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New fraud prevention report sounds alarm for taxpayers

To guard against identity theft, consumers need to consider a lot of moving parts and information

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Tax filing day is less than two weeks away, and another red flag has been raised about the importance of consumers keeping their personal data away from prying eyes.

In Shred-it’s just released 2019 Tax Season and Fraud Prevention Report, it caught our attention at ConsumerAffairs that more than one third (38 percent) of taxpayers say they’re sweating that they could become a victim of identity theft during tax season, yet nearly half of all taxpayers (45 percent) confess that they stash their tax documents in an unsecure location like a storage box, desk drawer, or unlocked file cabinet at home or work.

Here are some key takeaways from Shred-it’s survey of 1,800 taxpayers:  

  • More than a quarter (26 percent) of taxpayers say they know someone who has been a victim of tax fraud or tax identity theft.

  • More than a third (35 percent) of U.S. taxpayers think using tax preparation software and filing their return directly online puts them at a greater risk of tax fraud or tax identity theft than if they used a certified tax preparer (10 percent), a family member or friend (26 percent).

  • Nearly half (46 percent) of the taxpayers that file with a tax preparer are unsure how their tax preparers store/dispose of their tax documents.

  • 47 percent of taxpayers say they don’t know how long they’re supposed to keep tax documents before disposing of them. By the way, the Internal Revenue Service (IRS) says that 3 years is the minimum but the length is dependent on a variety of factors.

  • More than half of the Gen Zers (56 percent) are the least confident in their abilities to detect fraudulent tax emails compared to Millennials (69 percent) and Baby Boomers (60 percent).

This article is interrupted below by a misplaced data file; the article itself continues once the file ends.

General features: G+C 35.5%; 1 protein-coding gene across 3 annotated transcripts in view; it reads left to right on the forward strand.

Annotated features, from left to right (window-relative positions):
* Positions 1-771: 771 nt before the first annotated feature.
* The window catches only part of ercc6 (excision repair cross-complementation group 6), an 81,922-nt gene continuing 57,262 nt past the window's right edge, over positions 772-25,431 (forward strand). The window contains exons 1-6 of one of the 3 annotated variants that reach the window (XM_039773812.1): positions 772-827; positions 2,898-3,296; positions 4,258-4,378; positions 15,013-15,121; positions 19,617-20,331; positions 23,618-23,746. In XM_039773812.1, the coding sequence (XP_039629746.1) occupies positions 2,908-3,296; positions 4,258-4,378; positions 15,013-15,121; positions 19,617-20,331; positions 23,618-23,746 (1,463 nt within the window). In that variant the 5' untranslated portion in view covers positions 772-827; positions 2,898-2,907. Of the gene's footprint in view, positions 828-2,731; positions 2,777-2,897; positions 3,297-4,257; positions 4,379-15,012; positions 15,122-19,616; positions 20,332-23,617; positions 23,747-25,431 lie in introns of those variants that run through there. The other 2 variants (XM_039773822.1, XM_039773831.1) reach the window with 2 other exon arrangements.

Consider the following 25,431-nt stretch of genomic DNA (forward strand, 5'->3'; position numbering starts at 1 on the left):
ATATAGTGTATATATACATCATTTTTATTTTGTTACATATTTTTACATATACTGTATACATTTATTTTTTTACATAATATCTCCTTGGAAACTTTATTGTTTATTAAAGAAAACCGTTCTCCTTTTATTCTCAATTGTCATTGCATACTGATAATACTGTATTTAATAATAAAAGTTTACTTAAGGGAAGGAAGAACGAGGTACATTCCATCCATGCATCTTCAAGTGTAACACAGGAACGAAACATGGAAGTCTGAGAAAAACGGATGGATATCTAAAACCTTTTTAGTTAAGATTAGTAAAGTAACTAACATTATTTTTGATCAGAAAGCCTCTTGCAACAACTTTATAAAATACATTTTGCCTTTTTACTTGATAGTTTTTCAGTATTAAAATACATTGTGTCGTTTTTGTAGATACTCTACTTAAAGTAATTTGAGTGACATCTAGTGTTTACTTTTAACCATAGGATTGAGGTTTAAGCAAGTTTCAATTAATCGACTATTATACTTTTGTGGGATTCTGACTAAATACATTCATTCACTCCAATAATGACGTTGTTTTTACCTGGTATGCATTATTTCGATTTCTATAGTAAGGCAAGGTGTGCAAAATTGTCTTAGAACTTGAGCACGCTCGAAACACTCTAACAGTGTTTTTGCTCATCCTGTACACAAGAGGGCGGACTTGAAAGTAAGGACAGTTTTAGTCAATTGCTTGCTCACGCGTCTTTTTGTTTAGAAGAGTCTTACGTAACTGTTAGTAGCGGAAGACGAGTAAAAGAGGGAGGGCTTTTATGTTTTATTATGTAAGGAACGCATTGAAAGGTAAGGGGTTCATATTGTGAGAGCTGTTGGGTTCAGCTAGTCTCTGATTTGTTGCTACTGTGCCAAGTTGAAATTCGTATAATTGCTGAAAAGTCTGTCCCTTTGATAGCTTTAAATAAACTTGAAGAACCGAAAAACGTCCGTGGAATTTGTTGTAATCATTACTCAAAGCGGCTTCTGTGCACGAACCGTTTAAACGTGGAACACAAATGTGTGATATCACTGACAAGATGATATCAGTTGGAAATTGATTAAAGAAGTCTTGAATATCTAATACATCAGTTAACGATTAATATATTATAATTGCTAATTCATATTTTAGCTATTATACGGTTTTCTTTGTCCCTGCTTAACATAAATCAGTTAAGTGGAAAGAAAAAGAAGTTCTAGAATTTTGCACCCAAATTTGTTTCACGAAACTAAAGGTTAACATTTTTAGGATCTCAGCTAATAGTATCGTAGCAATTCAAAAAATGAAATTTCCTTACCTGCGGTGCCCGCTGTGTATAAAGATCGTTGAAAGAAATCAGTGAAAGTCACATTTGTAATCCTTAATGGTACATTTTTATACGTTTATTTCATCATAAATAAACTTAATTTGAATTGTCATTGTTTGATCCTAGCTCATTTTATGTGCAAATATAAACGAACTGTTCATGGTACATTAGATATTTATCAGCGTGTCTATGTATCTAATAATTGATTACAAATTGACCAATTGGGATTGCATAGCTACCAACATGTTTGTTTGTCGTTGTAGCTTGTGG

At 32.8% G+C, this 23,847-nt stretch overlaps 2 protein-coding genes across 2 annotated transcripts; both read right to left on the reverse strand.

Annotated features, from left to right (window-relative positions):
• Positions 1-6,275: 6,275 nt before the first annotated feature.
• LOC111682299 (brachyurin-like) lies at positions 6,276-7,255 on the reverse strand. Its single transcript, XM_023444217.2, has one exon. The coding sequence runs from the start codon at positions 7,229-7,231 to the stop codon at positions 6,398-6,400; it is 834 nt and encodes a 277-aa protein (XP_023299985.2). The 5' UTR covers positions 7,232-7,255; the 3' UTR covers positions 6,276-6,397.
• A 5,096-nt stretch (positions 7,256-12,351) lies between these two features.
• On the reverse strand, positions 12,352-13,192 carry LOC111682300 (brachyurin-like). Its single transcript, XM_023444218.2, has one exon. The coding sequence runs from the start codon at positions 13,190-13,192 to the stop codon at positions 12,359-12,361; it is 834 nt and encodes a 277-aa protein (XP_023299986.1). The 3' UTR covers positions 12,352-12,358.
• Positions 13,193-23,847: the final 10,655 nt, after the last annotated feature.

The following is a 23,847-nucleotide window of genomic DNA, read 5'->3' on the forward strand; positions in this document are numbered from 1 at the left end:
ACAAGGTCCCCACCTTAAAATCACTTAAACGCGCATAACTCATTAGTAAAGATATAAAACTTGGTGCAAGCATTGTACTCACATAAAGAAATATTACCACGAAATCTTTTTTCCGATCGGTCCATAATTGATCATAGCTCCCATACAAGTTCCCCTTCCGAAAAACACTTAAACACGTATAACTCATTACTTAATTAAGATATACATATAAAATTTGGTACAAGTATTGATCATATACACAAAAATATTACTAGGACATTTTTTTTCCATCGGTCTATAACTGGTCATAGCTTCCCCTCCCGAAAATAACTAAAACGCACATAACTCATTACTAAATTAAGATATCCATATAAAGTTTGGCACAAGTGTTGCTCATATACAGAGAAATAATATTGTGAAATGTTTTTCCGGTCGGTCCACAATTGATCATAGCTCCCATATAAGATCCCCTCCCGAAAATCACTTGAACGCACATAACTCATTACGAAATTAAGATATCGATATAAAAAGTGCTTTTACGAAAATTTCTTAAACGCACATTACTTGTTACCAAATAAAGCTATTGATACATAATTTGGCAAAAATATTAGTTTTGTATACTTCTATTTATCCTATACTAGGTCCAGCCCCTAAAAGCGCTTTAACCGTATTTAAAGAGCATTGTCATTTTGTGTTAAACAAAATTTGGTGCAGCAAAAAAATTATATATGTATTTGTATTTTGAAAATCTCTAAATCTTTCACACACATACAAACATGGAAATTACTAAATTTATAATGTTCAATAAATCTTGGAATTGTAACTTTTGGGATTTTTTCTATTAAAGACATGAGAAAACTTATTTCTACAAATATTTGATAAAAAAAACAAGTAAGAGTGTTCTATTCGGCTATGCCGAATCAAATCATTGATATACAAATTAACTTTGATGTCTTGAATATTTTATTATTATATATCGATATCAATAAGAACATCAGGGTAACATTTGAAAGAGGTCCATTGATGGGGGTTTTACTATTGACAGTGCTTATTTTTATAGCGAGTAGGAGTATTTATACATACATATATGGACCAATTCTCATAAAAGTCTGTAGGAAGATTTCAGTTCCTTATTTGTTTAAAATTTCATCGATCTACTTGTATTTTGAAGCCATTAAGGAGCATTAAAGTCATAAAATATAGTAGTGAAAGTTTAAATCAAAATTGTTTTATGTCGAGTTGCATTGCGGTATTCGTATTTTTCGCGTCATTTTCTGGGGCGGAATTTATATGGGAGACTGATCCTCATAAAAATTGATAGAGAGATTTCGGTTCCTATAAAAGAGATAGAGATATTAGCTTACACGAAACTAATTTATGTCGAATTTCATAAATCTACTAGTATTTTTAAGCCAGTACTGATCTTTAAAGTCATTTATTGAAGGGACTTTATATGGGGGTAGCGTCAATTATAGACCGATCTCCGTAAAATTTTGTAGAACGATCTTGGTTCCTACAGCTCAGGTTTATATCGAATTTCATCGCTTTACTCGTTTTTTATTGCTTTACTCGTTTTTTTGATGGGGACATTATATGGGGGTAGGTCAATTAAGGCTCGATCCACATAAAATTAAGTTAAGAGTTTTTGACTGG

• Millennials (43 percent) are the most worried about becoming victims of tax fraud or tax identity theft compared to Baby Boomers (34 percent) and Gen Z (33 percent).

  • Men (9 percent) are more likely than women (5 percent) to say they have been a victim of tax fraud or tax identity theft, but both sexes are almost equally as worried that they could become a victim of tax fraud or tax identity theft.

Steps consumers can take to protect themselves

“Tax season can be a stressful time for consumers -- between all of the paperwork you need to receive and compile to then scheduling an appointment with a tax preparer or making time to do your taxes yourself, there’s a lot of moving parts and information to consider,” Shred-it’s SVP, Ann Nickolas told ConsumerAffairs.

Nickolas said it’s important that taxpayers keep their information security top of mind -- especially since there tends to be a resurgence of scams and fraud attempts each year. With tax day approaching, Nickolas shared three tips and best practices to help consumers keep their information safe this tax season:

  1. Question disposal and storage methods. If you’re not doing your taxes yourself, and instead have tapped the assistance of a friend, family member or a certified tax preparer, one of the most important questions you should ask is how this person or organization is storing your highly sensitive information and also, how are they disposing of the tax paperwork. Do they use the services of a professional information destruction and disposal company that securely shreds your tax paperwork? Are they storing your files in a locked cabinet? Who has access to this paperwork? Your tax paperwork (think student loan information, mortgage and business documents, your SSN and more) are extremely sensitive documents. You want to ensure that when you hand over this information that the person is protecting it securely.

  2. Upgrade your own disposal and storage methods. Since it’s recommended to keep your tax returns for a number of years it’s time to rethink how you’re storing and, then, disposing of your own information. Taxpayers should upgrade their information security habits at home by investing in a locked file cabinet, and professionally shredding all paperwork before disposing of it.

  3. Maintain a clean desk policy at home. Whether you have a dedicated office space in your home or if your tax paperwork tends to sit on the counter, table or on the entryway shelf, consumers should avoid letting any information, let alone tax paperwork, pile up. This is especially important if you have visitors entering your home. Keeping your information out of sight, and in a locked cabinet will help to safeguard you from potential risk.

Haven’t filed your tax return yet?

If the new tax laws puzzle you or if you just need some extra time to file, the IRS is hosting a free webinar regarding tax returns on Thursday, April 4.

The webinar, called “Filing is the Thing to Do, Even if You Have a Balance Due,” is slated for 2 p.m. Eastern time. The hour-long webinar will include a Q&A session and, of particular note for taxpayers who need more time to prepare their taxes, the IRS will provide information on how to apply for an extension of time to file during this session.

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